Retooling factories will cost billions of dollars and if you want to add battery tech and make connected cars, you’ll also have to create a secure, connected car OS as well. There’s simply so many layers to creating an EV, the benchmark of what consumers expect is significantly changing, but it is possible with companies like Ford producing a compelling product with the Mach-E.

Making a single product is one thing, but converting everything is a massive logistical and economic challenge for car companies that have diminishing revenues and are paying financial penalties for continuing to ship ICE vehicles.

If you’re wondering why a company like Tesla made a 730% gain in market value during 2020, it’s because they invested 5 years ago, in the R&D it required to produce the Model 3 and ultimately the Model Y at scale. It’s likely they’ll hit their target of shipping 500,000 vehicles this year, on track to double that next year, and produce 2 million EVs by the end of 2022.

While there are other automakers that know how to produce cars at scale, they all facing the biggest disruption to their industry in a decade. What counted for a lot before, counts for absolutely nothing now.

It’s worth remembering that moving to electric propulsion is just the first step, the next frontier is autonomy and if you don’t also have a great story to tell there, there’ll be some very challenging times ahead.

Australians deserve to live in a country with less pollution, less noise pollution and with a little bit of help from the Government, we can pull the necessary levers to be a leader in this space and make the transition to electric vehicles sooner.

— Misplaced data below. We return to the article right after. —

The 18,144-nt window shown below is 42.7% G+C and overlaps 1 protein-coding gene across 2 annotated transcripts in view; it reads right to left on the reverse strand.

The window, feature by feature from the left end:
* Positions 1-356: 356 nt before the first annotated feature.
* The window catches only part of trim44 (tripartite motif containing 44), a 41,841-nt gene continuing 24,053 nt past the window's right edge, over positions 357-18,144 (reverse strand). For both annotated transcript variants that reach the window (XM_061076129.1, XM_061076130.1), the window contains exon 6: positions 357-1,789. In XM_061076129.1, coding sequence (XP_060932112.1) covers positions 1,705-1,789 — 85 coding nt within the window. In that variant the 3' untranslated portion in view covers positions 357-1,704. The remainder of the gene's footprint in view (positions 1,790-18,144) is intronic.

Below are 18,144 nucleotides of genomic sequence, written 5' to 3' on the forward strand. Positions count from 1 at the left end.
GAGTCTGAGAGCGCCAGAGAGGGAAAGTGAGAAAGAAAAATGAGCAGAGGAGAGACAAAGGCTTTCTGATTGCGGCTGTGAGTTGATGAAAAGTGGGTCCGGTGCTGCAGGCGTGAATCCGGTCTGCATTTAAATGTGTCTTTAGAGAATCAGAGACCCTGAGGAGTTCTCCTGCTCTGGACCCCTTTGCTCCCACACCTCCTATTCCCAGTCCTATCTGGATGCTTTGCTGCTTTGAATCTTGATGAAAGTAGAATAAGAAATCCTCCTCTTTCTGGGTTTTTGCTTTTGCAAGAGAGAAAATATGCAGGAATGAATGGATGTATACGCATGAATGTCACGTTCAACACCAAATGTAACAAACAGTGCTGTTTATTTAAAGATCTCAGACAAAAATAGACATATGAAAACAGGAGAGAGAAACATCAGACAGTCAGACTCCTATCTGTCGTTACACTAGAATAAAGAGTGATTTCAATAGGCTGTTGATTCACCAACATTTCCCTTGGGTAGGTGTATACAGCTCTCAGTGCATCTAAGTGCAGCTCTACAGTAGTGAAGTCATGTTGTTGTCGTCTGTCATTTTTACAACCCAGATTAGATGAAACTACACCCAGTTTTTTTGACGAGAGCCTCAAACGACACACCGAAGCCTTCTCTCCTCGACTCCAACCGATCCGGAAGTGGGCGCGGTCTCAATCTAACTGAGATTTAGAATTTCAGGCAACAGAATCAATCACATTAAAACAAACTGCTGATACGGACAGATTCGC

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Creator of techAU, Jason has spent the dozen+ years covering technology in Australia and around the world. Bringing a background in multimedia and passion for technology to the job, Cartwright delivers detailed product reviews, event coverage and industry news on a daily basis. Disclaimer: Tesla Shareholder from 20/01/2021
2 Comments on this post.

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  • Kevin Johnson-Bade
    1 January 2021 at 11:58 am

    The real reason for Australia lagging in EV adoption is the progress retarded Australian Federal Government. They have done absolutely nothing the help the population negotiate the inevitable transition to EVs. They have even taken delineate step to hold back the adoption. This will damage Australia financially in the long run. Australia is consequently missing out on jobs and growth.

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  • Philip Huzzard
    1 January 2021 at 7:23 pm

    Hmmm. A few things to think about. Most of the world’s emissions reductions are coming from increases in efficiency. That’s because the embedded energy in an EV is so much higher than in an efficient ICE care that it’ll take years of use to offset that – even using green energy to power the vehicle.
    Secondly, the world’s lithium supply chain is almost totally controlled by China and some countries are looking to longer timeframes in order to ensure alternate technologies exist (such as aluminum ion/Graphene batteries) so as to preserve sovereignty of people movement.
    Thirdly, we don’t have to worry. The US and European markets will determine the cars we get and no government incentives will be required to achieve the transition to EVs.
    Relax Australia. No need to tax ourselves or spend tax dollars on the inevitable. Just invest in the right battery tech. Suggest GMG out of Brisbane (on the Toronto stock exchange). It has a project with UQ that is showing astonishing results.